Recently, Liberty Nation’s, Tim Donner penned a stupendous and pertinent article that asked the question: “Are 2020 Democrats Blind to History?” Ostensibly, the theme of the 2020 Democratic platform is to try what failed in the past and expect different results.
The United States Postal Service is billions in the red, faces a significant pension shortfall, and has become inferior to private-sector options. So, of course, it would make sense for several Democratic presidential candidates to turn the USPS into a financial institution as well! Those vying for the White House in 2020 are trying so hard to portray themselves as sticking it to Wall Street, despite accepting plenty of campaign contributions from these pillars of international finance, that they want to defy common sense and contradict conventional wisdom by giving the post office banking authority.
This might be a symptom of Trump Derangement Syndrome. Who knows?
Sen. Elizabeth Warren (D-MA) has a plan to rein in Wall Street corruption, target private equity “vampires,” and address income inequality and tie it up into a neat little package. Writing in a Medium blog post, Warren proposed a “21st century Glass-Steagall Act” that would reverse deregulation, apply a real-time-payments system backed by the Federal Reserve, and impose executive compensation rules for bankers. It is being described as the biggest overhaul of the banking industry since the Dodd-Frank Act of 2010.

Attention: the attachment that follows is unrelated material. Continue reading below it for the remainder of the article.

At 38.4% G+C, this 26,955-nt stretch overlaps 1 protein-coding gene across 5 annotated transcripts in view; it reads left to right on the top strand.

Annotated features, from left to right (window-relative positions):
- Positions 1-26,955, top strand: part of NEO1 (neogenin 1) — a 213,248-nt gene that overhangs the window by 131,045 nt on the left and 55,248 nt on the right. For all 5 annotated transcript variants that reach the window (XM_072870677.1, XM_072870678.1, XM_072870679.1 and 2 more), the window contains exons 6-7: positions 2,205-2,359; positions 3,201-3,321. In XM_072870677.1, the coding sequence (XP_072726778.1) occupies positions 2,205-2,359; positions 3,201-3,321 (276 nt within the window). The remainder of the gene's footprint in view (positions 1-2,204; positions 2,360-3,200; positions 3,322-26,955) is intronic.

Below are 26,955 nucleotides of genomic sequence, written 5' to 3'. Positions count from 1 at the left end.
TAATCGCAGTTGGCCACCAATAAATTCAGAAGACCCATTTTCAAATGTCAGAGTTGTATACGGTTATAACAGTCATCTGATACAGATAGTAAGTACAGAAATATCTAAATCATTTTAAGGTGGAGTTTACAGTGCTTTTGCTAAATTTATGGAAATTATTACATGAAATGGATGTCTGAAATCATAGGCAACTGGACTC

But the funniest scheme emanating from the mind of Sen. Warren is postal banking. Wait a minute. Banking at a post office? That is not a typo.
Because one-quarter of all US households do not have sufficient access to a simple bank account – 18% are underbanked and 8% are unbanked – Warren believes that the answer lies in postal banking. This is when post offices provide checking and savings accounts, bill payment services, debit cards, and online banking features to customers.
Warren asserts the concept would make the economy start working for the rest of the country:
“Wall Street has rigged the game in its favor — and it’s not working for the rest of us. Rather than giving Wall Street what it wants and hoping that its big profits somehow benefit the broader economy, we should recognize what the actual purpose of the financial sector is and rein in Wall Street so it starts working for the rest of the economy again.”
But Warren is not the only Democrat to recommend this policy prescription.
Last year, Sen. Kirsten Gillibrand (D-NY) unveiled legislation that would offer banking services at the post office. In May, Rep. Alexandria Ocasio-Cortez (D-NY) and Sen. Bernie Sanders (I-VT) advocated postal banking, stating this scheme would extend “decent banking opportunities” to low-income communities.
You might think that this is a novel idea, some new progressive cause du jour emanating from the collective thinking of the Socialist Squad. But postal banking was first conceived back in 1908 during the Republican National Convention, shortly after the three-week Panic of 1907. At the time, the public lost confidence in the banking system following a collapse in market liquidity, a 50% crash on the New York Stock Exchange, and runs on trust companies.